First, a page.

As we age, the realities of proper medical care and quality of
life become paramount. However, the many options available to senior
citizens can be confusing and even misleading.
The first things to consider are the needs of the person
considering a long-term care decision. Seniors in good physical and
mental health will usually opt to stay in their homes or join an
independent living community, which offers a "neighborhood" of
seniors and activities geared towards that age group. Assistance
with minor tasks such as laundry and shopping are also often
Assisted living is a form of non-medical senior housing for folks
who need help with only a small number of tasks, such as cooking and
laundry. Some residents take advantage of reminders to take their
medications and meals. However, most assisted living residents still
live independently within the assisted living complex. In most
cases, assisted living residents pay a regular monthly rent and
additional fees for the services they use.
Other options available include board and care homes, which are
group living arrangements that are designed to meet the needs of
people who cannot live independently, but do not require long term
care services. Continuing care retirement communities (CCRC's) are
housing communities that provide different levels of care based on
the needs of their residents -- from independent living apartments
to skilled nursing in an affiliated nursing home. Residents move
from one setting to another based on their needs, but continue to
remain a part of the CCRC's community.
However, when a senior's health and well being require 24-hour
nursing care and professional supervision, the long-term care center
(also known as "nursing home") is the best option.
A long-term care center provides room, meals, recreational
activities, help with daily living, and protective supervision to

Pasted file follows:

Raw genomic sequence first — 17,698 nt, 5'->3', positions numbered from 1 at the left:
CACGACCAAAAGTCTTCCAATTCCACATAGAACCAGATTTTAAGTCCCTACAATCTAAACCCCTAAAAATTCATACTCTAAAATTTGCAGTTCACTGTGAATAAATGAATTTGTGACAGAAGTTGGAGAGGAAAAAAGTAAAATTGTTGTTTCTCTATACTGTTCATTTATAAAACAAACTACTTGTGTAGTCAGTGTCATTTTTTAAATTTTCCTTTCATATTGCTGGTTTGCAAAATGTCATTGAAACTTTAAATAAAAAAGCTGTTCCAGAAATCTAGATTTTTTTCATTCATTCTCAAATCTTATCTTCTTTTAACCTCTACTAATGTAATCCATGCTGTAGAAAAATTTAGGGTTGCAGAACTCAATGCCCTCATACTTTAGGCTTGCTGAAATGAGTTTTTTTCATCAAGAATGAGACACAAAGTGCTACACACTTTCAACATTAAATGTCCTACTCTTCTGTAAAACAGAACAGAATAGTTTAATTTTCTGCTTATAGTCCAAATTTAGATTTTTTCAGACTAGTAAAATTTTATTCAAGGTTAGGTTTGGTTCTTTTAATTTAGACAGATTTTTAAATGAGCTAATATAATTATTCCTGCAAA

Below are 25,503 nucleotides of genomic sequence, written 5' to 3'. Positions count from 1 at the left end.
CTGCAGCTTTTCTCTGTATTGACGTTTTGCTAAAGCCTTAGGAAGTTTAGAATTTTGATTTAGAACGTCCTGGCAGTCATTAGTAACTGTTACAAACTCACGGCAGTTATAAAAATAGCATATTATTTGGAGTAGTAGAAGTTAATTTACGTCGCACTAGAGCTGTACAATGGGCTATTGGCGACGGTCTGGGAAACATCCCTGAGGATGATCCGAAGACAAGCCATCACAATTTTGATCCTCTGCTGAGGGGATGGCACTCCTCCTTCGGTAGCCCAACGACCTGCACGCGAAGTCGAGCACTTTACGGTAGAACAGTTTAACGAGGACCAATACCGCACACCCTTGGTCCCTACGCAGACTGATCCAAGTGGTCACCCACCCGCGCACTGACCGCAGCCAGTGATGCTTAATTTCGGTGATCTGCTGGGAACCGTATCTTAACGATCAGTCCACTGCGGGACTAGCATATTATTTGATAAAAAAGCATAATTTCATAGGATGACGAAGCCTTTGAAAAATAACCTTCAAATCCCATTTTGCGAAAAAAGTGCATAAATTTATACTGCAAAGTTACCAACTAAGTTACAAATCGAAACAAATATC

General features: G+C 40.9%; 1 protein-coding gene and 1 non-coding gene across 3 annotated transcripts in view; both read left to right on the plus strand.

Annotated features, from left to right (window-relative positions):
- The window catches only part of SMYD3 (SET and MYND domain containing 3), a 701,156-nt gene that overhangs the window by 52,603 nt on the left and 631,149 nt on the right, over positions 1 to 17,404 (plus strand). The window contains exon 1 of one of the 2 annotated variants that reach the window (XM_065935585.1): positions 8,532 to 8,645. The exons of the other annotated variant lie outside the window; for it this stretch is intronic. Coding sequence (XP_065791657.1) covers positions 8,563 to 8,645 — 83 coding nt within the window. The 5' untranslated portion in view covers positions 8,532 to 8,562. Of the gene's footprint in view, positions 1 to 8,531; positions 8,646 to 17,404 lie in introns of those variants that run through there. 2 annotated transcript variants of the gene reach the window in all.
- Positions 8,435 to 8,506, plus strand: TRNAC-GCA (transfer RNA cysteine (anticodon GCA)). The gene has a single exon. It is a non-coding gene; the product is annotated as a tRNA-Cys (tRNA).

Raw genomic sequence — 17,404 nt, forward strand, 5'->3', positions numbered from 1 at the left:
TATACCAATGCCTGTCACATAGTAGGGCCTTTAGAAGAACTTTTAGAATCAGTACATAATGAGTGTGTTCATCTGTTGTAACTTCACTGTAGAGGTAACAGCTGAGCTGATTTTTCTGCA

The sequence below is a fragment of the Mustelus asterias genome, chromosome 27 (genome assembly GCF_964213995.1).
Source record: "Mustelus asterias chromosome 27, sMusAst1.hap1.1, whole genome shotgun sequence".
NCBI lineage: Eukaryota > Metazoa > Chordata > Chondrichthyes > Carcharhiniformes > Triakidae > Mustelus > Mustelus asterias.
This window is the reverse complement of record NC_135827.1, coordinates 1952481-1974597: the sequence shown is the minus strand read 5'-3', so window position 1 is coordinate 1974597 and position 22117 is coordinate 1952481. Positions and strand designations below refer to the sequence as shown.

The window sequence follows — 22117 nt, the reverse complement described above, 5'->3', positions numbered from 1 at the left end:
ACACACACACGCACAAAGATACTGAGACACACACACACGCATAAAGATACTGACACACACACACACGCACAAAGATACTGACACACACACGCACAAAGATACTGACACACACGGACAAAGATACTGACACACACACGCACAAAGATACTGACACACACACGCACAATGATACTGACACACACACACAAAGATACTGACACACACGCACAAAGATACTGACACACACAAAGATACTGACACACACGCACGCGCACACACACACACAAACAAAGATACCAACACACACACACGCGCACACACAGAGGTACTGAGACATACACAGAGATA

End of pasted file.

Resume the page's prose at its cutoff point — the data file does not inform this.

residents. Generally, long-term care center residents have physical
or mental impairments which keep them from living independently.
Nursing homes are certified to provide different levels of care,
from intermediate to skilled nursing (services which can only be
administered by a trained professional).
Long-term care differs from acute care, which is offered in most
hospitals. Acute care is intended to help the patient get better,
stabilized, and ready to move to a long-term care center. The long-
term center helps people with chronic, degenerative illnesses or
disabilities who require continued medical support over a long
period of time.
Many families understandably wish to keep their loved one home
and provide care for that person themselves. However, they should be
prepared for the exhausting realities of caring for chronically or
mentally ill loved ones.
Your doctor or social worker can advise you of the most realistic
and appropriate setting for you or your loved one.
Paying for independent living, assisted living or long-term care
can be daunting. Independent living and CCRCs often require a large
payment prior to admission, then charge monthly fees above that
cost. This is financially out of reach for many seniors. …